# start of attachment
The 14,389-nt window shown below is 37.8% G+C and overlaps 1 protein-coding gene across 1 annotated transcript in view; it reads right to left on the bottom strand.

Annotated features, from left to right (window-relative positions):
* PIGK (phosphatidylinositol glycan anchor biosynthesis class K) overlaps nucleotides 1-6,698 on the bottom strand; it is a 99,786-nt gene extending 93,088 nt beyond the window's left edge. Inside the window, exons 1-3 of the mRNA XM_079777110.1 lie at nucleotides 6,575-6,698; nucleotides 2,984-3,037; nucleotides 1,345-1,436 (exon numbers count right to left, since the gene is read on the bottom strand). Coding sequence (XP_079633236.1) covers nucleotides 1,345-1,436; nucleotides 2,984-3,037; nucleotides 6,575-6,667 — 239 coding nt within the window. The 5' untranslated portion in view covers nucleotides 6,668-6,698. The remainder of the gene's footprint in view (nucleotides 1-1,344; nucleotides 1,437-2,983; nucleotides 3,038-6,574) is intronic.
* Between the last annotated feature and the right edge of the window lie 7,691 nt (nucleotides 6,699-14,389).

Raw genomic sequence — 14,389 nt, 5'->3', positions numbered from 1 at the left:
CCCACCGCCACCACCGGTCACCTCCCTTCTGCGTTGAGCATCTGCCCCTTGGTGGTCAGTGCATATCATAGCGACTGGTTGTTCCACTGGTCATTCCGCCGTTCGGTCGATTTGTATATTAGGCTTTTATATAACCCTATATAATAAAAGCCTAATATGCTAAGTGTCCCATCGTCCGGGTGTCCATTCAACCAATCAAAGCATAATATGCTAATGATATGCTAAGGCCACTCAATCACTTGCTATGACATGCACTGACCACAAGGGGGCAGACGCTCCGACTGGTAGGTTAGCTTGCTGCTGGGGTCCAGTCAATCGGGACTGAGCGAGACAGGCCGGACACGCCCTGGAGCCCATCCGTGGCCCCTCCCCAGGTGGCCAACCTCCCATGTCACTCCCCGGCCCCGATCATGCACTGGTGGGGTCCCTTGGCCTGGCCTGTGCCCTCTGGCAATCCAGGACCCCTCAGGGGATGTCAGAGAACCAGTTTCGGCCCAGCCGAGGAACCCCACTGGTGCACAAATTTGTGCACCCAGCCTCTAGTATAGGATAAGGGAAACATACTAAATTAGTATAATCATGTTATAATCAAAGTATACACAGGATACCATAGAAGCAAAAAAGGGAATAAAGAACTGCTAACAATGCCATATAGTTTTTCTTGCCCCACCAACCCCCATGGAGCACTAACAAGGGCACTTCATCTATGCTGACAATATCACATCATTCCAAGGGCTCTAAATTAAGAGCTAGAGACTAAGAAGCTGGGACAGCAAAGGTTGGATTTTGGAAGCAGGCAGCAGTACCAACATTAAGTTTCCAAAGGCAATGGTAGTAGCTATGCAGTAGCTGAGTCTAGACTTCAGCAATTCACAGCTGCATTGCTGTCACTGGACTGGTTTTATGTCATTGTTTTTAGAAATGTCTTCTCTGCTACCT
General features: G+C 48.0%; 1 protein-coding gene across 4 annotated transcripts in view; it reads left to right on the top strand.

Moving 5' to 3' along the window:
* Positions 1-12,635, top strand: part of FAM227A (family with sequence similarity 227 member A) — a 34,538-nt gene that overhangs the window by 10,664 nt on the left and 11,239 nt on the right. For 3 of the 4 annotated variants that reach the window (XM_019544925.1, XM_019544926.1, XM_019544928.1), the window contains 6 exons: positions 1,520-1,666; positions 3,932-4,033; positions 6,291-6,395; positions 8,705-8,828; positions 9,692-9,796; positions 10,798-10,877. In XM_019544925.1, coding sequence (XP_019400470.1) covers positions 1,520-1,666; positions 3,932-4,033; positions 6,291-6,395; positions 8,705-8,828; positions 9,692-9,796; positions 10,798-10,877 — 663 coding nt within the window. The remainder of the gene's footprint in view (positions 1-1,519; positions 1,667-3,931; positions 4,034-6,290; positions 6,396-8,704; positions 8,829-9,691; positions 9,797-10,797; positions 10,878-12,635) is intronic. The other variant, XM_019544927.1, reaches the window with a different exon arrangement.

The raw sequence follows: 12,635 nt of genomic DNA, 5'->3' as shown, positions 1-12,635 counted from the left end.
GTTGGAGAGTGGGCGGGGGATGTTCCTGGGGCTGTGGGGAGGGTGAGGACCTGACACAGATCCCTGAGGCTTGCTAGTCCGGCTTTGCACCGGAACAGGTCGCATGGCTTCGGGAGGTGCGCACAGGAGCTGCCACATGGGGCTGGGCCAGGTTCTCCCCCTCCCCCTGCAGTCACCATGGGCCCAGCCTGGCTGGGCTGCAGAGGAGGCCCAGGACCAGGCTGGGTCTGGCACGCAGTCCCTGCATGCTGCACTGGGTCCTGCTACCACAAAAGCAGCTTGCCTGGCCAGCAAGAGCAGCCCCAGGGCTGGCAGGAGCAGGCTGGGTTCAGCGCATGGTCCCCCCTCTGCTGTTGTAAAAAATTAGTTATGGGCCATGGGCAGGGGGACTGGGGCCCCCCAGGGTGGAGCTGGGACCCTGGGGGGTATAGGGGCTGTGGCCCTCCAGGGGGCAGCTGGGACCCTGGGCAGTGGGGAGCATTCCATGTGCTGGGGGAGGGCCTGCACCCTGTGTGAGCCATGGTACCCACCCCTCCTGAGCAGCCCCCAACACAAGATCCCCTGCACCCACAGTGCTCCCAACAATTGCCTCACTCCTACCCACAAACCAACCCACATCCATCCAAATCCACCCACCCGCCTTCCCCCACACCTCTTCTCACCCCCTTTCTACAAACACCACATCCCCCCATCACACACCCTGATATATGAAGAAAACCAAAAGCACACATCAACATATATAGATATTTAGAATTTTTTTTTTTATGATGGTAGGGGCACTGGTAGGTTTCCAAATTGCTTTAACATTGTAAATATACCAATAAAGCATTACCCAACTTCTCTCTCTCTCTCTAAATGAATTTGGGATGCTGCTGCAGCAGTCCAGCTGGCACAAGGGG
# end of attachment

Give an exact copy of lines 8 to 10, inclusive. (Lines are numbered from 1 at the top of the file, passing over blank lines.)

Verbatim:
Moving 5' to 3' along the window:
* Positions 1-12,635, top strand: part of FAM227A (family with sequence similarity 227 member A) — a 34,538-nt gene that overhangs the window by 10,664 nt on the left and 11,239 nt on the right. For 3 of the 4 annotated variants that reach the window (XM_019544925.1, XM_019544926.1, XM_019544928.1), the window contains 6 exons: positions 1,520-1,666; positions 3,932-4,033; positions 6,291-6,395; positions 8,705-8,828; positions 9,692-9,796; positions 10,798-10,877. In XM_019544925.1, coding sequence (XP_019400470.1) covers positions 1,520-1,666; positions 3,932-4,033; positions 6,291-6,395; positions 8,705-8,828; positions 9,692-9,796; positions 10,798-10,877 — 663 coding nt within the window. The remainder of the gene's footprint in view (positions 1-1,519; positions 1,667-3,931; positions 4,034-6,290; positions 6,396-8,704; positions 8,829-9,691; positions 9,797-10,797; positions 10,878-12,635) is intronic. The other variant, XM_019544927.1, reaches the window with a different exon arrangement.

The raw sequence follows: 12,635 nt of genomic DNA, 5'->3' as shown, positions 1-12,635 counted from the left end.